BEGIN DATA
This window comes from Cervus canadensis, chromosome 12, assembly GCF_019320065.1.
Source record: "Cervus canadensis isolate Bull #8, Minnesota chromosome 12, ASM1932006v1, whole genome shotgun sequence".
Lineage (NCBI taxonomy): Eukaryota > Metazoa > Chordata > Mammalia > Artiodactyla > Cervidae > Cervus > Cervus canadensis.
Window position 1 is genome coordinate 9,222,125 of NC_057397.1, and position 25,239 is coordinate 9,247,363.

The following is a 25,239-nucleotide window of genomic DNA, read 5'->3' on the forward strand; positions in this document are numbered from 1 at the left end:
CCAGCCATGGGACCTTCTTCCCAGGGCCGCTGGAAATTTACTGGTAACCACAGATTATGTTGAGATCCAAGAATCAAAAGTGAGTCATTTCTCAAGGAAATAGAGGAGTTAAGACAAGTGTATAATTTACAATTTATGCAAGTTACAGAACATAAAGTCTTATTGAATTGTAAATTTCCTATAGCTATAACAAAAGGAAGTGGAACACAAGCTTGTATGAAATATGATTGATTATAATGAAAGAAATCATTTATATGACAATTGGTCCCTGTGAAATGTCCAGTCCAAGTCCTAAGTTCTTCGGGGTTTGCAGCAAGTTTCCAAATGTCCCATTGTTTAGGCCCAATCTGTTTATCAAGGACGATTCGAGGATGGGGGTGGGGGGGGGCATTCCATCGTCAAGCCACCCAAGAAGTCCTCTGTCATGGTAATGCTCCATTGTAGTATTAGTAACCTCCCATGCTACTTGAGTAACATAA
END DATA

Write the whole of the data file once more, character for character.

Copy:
This window comes from Cervus canadensis, chromosome 12, assembly GCF_019320065.1.
Source record: "Cervus canadensis isolate Bull #8, Minnesota chromosome 12, ASM1932006v1, whole genome shotgun sequence".
Lineage (NCBI taxonomy): Eukaryota > Metazoa > Chordata > Mammalia > Artiodactyla > Cervidae > Cervus > Cervus canadensis.
Window position 1 is genome coordinate 9,222,125 of NC_057397.1, and position 25,239 is coordinate 9,247,363.

The following is a 25,239-nucleotide window of genomic DNA, read 5'->3' on the forward strand; positions in this document are numbered from 1 at the left end:
CCAGCCATGGGACCTTCTTCCCAGGGCCGCTGGAAATTTACTGGTAACCACAGATTATGTTGAGATCCAAGAATCAAAAGTGAGTCATTTCTCAAGGAAATAGAGGAGTTAAGACAAGTGTATAATTTACAATTTATGCAAGTTACAGAACATAAAGTCTTATTGAATTGTAAATTTCCTATAGCTATAACAAAAGGAAGTGGAACACAAGCTTGTATGAAATATGATTGATTATAATGAAAGAAATCATTTATATGACAATTGGTCCCTGTGAAATGTCCAGTCCAAGTCCTAAGTTCTTCGGGGTTTGCAGCAAGTTTCCAAATGTCCCATTGTTTAGGCCCAATCTGTTTATCAAGGACGATTCGAGGATGGGGGTGGGGGGGGGCATTCCATCGTCAAGCCACCCAAGAAGTCCTCTGTCATGGTAATGCTCCATTGTAGTATTAGTAACCTCCCATGCTACTTGAGTAACATAA